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J Biol Chem. 2013 Feb 8;288(6):4462-74. doi: 10.1074/jbc.M112.423467. Epub 2012 Dec 17.

Regulation of H2O2 stress-responsive genes through a novel transcription factor in the protozoan pathogen Entamoeba histolytica.

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Division of Infectious Diseases, Department of Internal Medicine, Stanford University School of Medicine, Stanford, California 94305, USA.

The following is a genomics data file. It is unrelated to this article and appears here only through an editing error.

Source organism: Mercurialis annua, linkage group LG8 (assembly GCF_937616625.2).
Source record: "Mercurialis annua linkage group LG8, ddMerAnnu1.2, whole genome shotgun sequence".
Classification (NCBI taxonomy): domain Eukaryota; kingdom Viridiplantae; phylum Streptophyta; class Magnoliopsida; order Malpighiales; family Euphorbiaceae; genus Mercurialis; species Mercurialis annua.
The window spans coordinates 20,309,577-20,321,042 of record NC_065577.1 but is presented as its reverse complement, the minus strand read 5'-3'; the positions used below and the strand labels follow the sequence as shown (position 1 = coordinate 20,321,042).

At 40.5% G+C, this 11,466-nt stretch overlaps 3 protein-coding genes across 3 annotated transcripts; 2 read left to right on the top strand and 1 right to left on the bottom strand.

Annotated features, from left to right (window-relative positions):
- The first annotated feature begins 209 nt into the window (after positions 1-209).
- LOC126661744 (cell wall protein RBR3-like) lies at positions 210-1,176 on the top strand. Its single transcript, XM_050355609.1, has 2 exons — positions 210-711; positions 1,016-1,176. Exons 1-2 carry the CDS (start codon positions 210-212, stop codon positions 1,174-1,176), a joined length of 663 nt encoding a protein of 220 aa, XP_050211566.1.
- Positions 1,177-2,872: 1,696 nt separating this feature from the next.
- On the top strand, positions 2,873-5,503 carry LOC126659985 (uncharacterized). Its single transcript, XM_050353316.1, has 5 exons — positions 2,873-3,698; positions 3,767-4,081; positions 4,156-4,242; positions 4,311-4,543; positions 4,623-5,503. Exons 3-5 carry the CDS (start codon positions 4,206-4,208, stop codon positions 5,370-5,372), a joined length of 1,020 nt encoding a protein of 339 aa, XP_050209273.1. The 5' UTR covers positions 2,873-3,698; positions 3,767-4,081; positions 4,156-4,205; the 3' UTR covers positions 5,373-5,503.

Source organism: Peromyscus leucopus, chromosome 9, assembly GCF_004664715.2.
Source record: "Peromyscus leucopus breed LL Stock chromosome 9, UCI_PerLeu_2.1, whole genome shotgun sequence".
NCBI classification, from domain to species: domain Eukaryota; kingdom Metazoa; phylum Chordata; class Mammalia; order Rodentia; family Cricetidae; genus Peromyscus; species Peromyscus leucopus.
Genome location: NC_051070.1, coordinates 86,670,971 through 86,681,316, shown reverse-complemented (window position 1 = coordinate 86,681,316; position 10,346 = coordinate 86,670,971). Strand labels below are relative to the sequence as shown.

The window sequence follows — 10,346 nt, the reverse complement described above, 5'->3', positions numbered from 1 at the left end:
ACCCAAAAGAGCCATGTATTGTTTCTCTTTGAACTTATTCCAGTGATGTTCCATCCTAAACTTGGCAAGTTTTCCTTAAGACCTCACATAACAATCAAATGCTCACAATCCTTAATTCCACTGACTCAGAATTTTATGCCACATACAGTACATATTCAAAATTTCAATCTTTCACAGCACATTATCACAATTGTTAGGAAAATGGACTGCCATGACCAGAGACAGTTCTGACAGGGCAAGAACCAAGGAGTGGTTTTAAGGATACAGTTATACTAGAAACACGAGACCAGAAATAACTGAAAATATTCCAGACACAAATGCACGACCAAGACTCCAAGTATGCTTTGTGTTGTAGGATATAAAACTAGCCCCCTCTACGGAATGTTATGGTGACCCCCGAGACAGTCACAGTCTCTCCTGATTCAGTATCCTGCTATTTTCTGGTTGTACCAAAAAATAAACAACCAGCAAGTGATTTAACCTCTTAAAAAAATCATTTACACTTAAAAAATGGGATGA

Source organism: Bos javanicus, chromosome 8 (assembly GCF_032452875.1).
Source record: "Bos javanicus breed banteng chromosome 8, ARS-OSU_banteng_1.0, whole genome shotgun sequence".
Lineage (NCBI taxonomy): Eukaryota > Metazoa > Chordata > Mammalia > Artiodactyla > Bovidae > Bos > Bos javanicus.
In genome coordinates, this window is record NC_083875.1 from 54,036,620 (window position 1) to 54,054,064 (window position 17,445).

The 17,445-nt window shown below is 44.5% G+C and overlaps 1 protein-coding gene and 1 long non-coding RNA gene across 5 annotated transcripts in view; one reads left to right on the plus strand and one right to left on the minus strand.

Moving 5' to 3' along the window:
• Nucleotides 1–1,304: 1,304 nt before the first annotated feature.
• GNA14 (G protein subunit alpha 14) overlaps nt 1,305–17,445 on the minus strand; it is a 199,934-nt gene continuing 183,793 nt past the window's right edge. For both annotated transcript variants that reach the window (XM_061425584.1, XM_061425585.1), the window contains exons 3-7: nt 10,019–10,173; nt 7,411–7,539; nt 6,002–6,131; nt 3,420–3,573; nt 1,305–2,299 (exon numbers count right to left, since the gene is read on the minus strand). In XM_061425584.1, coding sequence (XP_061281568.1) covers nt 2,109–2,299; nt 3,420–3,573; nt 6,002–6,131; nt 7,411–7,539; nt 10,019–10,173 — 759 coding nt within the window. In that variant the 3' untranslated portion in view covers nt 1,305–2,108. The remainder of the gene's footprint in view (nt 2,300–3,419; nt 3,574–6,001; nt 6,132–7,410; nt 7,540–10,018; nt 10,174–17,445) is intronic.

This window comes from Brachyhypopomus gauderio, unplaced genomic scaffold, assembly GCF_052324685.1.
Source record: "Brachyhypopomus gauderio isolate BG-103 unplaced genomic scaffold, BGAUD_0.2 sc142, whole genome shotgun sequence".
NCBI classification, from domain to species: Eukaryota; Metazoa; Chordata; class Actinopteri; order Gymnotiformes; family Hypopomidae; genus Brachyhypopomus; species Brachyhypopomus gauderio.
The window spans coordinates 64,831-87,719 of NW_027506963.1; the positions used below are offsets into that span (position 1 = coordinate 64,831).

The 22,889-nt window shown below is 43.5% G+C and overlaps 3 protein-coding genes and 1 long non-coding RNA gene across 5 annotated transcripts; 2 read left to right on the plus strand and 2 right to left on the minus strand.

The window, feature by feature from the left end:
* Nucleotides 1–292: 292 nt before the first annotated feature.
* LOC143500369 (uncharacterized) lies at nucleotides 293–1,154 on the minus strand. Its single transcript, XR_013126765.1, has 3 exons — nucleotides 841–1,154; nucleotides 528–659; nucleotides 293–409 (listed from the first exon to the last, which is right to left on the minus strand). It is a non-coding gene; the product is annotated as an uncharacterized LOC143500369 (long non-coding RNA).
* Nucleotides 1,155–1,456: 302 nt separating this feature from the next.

Outcome of infection depends upon complex interactions between the invading pathogen and the host. As part of the host's innate immune response, the release of reactive oxygen and nitrogen species by phagocytes represents a major obstacle to the establishment of infection. The ability of the human parasite Entamoeba histolytica to survive reactive oxygen and nitrogen species is central to its pathogenic potential and contributes to disease outcome. In order to define the transcriptional network associated with oxidative stress, we utilized the MEME and MAST programs to analyze the promoter regions of 57 amoebic genes that had increased expression specifically in response to H(2)O(2) exposure. We functionally characterized an H(2)O(2)-regulatory motif (HRM) ((1)AAACCTCAATGAAGA(15)), which was enriched in these promoters and specifically bound amoebic nuclear protein(s). Assays with promoter-luciferase fusions established the importance of key residues and that the HRM motif directly impacted the ability of H(2)O(2)-responsive promoters to drive gene expression. DNA affinity chromatography and mass spectrometry identified EHI_108720 as an HRM DNA-binding protein. Overexpression and down-regulation of EHI_108720 demonstrated the specificity of EHI_108720 protein binding to the HRM, and overexpression increased basal expression from an H(2)O(2)-responsive wild-type promoter but not from its mutant counterpart. Thus, EHI_108720, or HRM-binding protein, represents a new stress-responsive transcription factor in E. histolytica that controls a transcriptional regulatory network associated with oxidative stress. Overexpression of EHI_108720 increased parasite virulence. Insight into how E. histolytica responds to oxidative stress increases our understanding of how this important human pathogen establishes invasive disease.

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